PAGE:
Also I am a bit unhappy with the context under which visual observations are described in the introduction (lines 30+). In fact for the period in which the authors are interested the problems of interpretation of visual data are mostly sampling problems over the ocean. Real problems with observational practices appear for periods prior 1960s and here references to Warren et al. (2007) and Eastman et al. (2011). Regarding incomplete sampling, cloud cover data from ICOADS do experience problems, which are however quantified and can be also treated using cloud cover PDFs (DOI:10.1175/JCLI4010.1, DOI: 10.1175/JCLI-D-17-0317.1).
(2) Selection of variables. Here I am concerned about the use of Tskin as a proxy for global climate warming (my understanding). Indeed, in ERA5 Tskin is different to that in e.g. NCEP DOE and other early reanalyses. However, the extent to that this variable is relevant to represent long-term climate variability is unclear, at least from the text. Why no to use simply surface air temperature? In any case changes in Tskin should be compared to Tair-surf. Figures show that the revealed patterns are similar (by my inspection) to what we expect from surface temperature.
My other concern is the use of RH. From section 1.2 I could not get what was done in fact. Looks that a kind of column – integrated RH was retrieved. This step requires justification. Given that RH is non-linear function of temperature and specific humidity and strongly varies over vertical coordinate, this metric (vertically integrated RH) looks for me being hardly interpretable. I might be wrong, but in any case a clear explanation should be provided here.
(3) Conceptual and the main one. With no regard whether Tskin or Tsurf is used for me it is unclear the context of the analysis of temperature using the same methodology as for clouds (EOFs). Figures 2 and 3 (EOFs and normalized PCs) for TS and TCC are not informative in the context of the paper title and focus. Further use of the correlations (be it Spearman or Pierson) (fig 4) reveals vague results which can be hardly interpreted. Given the focus on contrasting / opposing trends over the continents and oceans, I would expect first of all a picture(s) showing time series of cloud cover over oceans and continents (also for different regions). Figure 5 (top panel) is not showing trend significance and in this respect is hardly interpretable. But even if all trends are significant (unlikely), the pattern does not imply unconditionally the message on opposing trends. It is also unclear which units are used, whether these are percentages of cloud cover or percentages of changes per decade. In the latter case you should note that mean values are different over ocean and land. For me the most novel picture is the mid panel in Fig 5 (correlations with RH), however it is unclear whether these are correlations before or after the de-trending.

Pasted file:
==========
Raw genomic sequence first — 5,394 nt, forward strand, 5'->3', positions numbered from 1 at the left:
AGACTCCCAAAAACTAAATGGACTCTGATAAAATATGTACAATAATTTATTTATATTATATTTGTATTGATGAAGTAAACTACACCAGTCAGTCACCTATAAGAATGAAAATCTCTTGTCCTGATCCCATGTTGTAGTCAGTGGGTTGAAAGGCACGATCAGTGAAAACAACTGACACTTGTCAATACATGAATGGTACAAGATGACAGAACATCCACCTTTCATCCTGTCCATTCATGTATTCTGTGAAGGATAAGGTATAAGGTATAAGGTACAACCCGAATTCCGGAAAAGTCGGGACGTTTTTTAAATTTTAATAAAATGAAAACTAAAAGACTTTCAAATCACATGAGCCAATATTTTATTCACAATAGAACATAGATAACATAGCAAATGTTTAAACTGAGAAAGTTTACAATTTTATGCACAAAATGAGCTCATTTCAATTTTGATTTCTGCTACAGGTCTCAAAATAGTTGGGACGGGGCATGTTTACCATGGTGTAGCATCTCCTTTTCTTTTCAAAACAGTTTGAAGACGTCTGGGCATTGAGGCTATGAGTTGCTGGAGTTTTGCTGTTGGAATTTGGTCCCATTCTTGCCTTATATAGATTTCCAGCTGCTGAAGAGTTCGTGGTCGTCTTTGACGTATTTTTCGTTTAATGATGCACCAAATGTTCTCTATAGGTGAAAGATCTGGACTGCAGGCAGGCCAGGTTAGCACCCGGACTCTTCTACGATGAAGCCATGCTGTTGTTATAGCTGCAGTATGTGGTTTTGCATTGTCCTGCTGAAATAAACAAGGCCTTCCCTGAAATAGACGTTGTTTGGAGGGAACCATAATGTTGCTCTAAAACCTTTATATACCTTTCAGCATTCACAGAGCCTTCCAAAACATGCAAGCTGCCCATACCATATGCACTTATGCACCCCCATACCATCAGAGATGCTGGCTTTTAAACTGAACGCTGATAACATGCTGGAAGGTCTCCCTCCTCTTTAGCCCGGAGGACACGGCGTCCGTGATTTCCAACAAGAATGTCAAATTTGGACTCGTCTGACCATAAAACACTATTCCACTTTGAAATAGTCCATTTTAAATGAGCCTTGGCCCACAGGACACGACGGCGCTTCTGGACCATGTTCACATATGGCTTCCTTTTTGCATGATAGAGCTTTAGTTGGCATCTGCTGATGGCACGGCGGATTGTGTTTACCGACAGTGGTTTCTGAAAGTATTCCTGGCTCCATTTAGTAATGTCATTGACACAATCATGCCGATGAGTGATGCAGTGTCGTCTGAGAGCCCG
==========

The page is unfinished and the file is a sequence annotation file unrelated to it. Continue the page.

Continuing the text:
(4) Links with different parameters (e.g. surface temperature, RH) could be revealed by using e.g. canonical correlation analysis performed on the basis of EOF decompositions. This approach may demonstrate patterns which are mostly correlated with each other, In your case very likely this would distinguish between the first and the second EOFs, as I assume that the first canonical pair may be composed by the first EOF of one variable and the second of the other. However, this is just a hypothesis, needs to be tested.
Misc - There are quite few technical and minor comments, however I assume (again, if the editor decides so) the major reworking of the MS and they can be addressed next. For now, I suggest to drop technical descriptions of the methodologies which are widely used and well known and concentrate on the results and outcomes.